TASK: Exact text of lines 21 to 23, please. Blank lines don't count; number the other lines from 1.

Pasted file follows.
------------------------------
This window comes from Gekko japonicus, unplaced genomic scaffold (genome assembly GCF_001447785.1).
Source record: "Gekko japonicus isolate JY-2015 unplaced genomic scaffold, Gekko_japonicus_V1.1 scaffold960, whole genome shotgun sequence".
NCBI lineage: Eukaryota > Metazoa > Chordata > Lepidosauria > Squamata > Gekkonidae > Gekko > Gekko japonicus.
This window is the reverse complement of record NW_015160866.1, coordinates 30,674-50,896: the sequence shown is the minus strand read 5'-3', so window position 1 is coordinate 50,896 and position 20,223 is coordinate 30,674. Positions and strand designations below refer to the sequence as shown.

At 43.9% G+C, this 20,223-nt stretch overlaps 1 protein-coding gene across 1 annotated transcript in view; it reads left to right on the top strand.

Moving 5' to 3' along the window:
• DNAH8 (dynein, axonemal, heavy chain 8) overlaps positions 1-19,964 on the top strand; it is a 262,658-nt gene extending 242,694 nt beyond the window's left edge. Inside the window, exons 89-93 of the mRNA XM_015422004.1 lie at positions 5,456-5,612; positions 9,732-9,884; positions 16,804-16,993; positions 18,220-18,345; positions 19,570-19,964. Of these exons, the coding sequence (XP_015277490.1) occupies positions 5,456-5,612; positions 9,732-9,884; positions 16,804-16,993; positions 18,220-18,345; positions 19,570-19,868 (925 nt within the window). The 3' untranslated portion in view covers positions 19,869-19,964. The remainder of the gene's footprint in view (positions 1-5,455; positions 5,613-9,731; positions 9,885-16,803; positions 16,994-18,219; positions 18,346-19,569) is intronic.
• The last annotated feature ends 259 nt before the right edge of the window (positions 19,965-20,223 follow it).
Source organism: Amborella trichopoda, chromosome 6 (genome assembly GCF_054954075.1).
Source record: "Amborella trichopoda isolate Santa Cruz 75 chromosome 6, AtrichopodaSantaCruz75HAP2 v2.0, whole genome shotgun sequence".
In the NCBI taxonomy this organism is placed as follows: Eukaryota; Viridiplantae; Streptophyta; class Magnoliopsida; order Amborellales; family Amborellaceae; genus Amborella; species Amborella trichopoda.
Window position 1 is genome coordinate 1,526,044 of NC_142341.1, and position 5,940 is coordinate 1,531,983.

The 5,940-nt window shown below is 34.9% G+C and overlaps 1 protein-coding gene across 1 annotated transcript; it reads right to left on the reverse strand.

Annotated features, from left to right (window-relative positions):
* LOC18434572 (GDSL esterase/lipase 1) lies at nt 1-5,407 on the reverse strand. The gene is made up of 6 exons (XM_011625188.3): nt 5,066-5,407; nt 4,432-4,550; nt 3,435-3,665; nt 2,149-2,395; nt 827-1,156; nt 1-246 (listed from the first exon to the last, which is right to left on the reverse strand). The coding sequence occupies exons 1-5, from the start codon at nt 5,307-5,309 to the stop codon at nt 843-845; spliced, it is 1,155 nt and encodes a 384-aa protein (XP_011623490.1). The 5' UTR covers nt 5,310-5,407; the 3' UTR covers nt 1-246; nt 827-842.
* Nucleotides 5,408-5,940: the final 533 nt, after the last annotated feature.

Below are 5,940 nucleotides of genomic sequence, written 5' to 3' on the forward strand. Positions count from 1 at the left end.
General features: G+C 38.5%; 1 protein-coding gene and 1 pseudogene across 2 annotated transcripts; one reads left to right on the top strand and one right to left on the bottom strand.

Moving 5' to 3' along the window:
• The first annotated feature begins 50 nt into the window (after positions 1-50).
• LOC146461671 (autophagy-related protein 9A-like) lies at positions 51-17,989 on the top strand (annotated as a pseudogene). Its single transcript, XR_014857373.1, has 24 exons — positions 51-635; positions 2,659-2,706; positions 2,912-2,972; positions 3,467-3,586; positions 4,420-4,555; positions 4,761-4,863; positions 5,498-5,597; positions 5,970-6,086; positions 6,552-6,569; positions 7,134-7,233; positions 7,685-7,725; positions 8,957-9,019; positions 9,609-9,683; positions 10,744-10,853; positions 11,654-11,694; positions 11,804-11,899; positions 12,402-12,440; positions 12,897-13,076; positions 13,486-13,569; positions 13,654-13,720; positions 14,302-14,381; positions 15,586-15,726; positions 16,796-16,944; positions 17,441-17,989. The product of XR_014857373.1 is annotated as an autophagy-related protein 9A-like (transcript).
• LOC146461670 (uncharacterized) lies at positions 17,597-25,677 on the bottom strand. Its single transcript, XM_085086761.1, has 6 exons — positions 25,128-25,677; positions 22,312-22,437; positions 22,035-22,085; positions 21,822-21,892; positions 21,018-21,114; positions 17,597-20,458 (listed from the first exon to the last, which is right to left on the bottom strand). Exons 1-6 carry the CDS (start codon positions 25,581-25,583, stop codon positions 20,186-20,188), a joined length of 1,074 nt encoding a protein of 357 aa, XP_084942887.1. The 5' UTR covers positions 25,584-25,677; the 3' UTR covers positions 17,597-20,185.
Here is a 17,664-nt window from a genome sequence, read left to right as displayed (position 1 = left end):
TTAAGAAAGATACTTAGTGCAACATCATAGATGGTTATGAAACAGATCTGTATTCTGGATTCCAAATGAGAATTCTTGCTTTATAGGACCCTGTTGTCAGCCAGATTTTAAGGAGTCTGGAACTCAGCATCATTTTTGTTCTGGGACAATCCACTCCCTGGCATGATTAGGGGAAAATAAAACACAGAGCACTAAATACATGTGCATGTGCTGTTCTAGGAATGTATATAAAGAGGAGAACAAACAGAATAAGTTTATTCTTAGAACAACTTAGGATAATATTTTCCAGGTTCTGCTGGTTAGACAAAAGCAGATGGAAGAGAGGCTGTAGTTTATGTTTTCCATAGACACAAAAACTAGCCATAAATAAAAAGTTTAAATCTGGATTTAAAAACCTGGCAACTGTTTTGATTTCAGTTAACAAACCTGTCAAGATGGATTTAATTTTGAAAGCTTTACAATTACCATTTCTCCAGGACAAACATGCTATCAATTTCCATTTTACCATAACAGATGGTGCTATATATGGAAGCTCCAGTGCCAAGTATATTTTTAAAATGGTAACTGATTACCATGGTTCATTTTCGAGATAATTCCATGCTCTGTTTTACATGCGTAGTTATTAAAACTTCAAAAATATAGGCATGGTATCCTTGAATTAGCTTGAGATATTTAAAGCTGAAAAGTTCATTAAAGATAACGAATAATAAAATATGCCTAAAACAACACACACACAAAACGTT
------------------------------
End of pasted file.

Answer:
• LOC146461671 (autophagy-related protein 9A-like) lies at positions 51-17,989 on the top strand (annotated as a pseudogene). Its single transcript, XR_014857373.1, has 24 exons — positions 51-635; positions 2,659-2,706; positions 2,912-2,972; positions 3,467-3,586; positions 4,420-4,555; positions 4,761-4,863; positions 5,498-5,597; positions 5,970-6,086; positions 6,552-6,569; positions 7,134-7,233; positions 7,685-7,725; positions 8,957-9,019; positions 9,609-9,683; positions 10,744-10,853; positions 11,654-11,694; positions 11,804-11,899; positions 12,402-12,440; positions 12,897-13,076; positions 13,486-13,569; positions 13,654-13,720; positions 14,302-14,381; positions 15,586-15,726; positions 16,796-16,944; positions 17,441-17,989. The product of XR_014857373.1 is annotated as an autophagy-related protein 9A-like (transcript).
• LOC146461670 (uncharacterized) lies at positions 17,597-25,677 on the bottom strand. Its single transcript, XM_085086761.1, has 6 exons — positions 25,128-25,677; positions 22,312-22,437; positions 22,035-22,085; positions 21,822-21,892; positions 21,018-21,114; positions 17,597-20,458 (listed from the first exon to the last, which is right to left on the bottom strand). Exons 1-6 carry the CDS (start codon positions 25,581-25,583, stop codon positions 20,186-20,188), a joined length of 1,074 nt encoding a protein of 357 aa, XP_084942887.1. The 5' UTR covers positions 25,584-25,677; the 3' UTR covers positions 17,597-20,185.
Here is a 17,664-nt window from a genome sequence, read left to right as displayed (position 1 = left end):